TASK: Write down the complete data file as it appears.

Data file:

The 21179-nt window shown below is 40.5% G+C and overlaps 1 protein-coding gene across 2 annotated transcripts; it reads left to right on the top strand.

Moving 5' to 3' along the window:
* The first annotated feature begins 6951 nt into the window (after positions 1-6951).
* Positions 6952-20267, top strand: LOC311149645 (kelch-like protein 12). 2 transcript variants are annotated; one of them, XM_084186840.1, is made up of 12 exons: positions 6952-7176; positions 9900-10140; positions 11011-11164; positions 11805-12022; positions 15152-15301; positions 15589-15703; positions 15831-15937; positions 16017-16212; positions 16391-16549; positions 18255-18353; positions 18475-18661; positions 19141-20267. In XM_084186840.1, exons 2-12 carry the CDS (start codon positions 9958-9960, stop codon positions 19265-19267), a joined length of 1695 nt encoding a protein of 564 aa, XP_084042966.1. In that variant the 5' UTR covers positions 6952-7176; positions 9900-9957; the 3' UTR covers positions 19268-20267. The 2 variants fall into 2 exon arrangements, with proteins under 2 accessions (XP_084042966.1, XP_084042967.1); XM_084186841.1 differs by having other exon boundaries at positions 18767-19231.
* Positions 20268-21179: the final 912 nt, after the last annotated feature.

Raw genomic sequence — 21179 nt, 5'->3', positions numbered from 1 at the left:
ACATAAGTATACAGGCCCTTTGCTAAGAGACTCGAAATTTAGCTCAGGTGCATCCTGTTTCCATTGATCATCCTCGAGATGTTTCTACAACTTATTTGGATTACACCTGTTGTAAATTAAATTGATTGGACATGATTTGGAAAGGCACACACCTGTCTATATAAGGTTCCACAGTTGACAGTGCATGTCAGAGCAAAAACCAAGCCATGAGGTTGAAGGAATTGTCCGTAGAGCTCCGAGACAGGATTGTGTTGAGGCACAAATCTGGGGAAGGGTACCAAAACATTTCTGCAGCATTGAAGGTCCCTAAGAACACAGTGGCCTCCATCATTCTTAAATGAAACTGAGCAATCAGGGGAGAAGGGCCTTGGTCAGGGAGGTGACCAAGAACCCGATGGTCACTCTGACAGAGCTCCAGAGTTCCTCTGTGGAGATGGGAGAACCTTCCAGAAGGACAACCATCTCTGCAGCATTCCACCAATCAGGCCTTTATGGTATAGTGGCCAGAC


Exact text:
The 21179-nt window shown below is 40.5% G+C and overlaps 1 protein-coding gene across 2 annotated transcripts; it reads left to right on the top strand.

Moving 5' to 3' along the window:
* The first annotated feature begins 6951 nt into the window (after positions 1-6951).
* Positions 6952-20267, top strand: LOC311149645 (kelch-like protein 12). 2 transcript variants are annotated; one of them, XM_084186840.1, is made up of 12 exons: positions 6952-7176; positions 9900-10140; positions 11011-11164; positions 11805-12022; positions 15152-15301; positions 15589-15703; positions 15831-15937; positions 16017-16212; positions 16391-16549; positions 18255-18353; positions 18475-18661; positions 19141-20267. In XM_084186840.1, exons 2-12 carry the CDS (start codon positions 9958-9960, stop codon positions 19265-19267), a joined length of 1695 nt encoding a protein of 564 aa, XP_084042966.1. In that variant the 5' UTR covers positions 6952-7176; positions 9900-9957; the 3' UTR covers positions 19268-20267. The 2 variants fall into 2 exon arrangements, with proteins under 2 accessions (XP_084042966.1, XP_084042967.1); XM_084186841.1 differs by having other exon boundaries at positions 18767-19231.
* Positions 20268-21179: the final 912 nt, after the last annotated feature.

Raw genomic sequence — 21179 nt, 5'->3', positions numbered from 1 at the left:
ACATAAGTATACAGGCCCTTTGCTAAGAGACTCGAAATTTAGCTCAGGTGCATCCTGTTTCCATTGATCATCCTCGAGATGTTTCTACAACTTATTTGGATTACACCTGTTGTAAATTAAATTGATTGGACATGATTTGGAAAGGCACACACCTGTCTATATAAGGTTCCACAGTTGACAGTGCATGTCAGAGCAAAAACCAAGCCATGAGGTTGAAGGAATTGTCCGTAGAGCTCCGAGACAGGATTGTGTTGAGGCACAAATCTGGGGAAGGGTACCAAAACATTTCTGCAGCATTGAAGGTCCCTAAGAACACAGTGGCCTCCATCATTCTTAAATGAAACTGAGCAATCAGGGGAGAAGGGCCTTGGTCAGGGAGGTGACCAAGAACCCGATGGTCACTCTGACAGAGCTCCAGAGTTCCTCTGTGGAGATGGGAGAACCTTCCAGAAGGACAACCATCTCTGCAGCATTCCACCAATCAGGCCTTTATGGTATAGTGGCCAGAC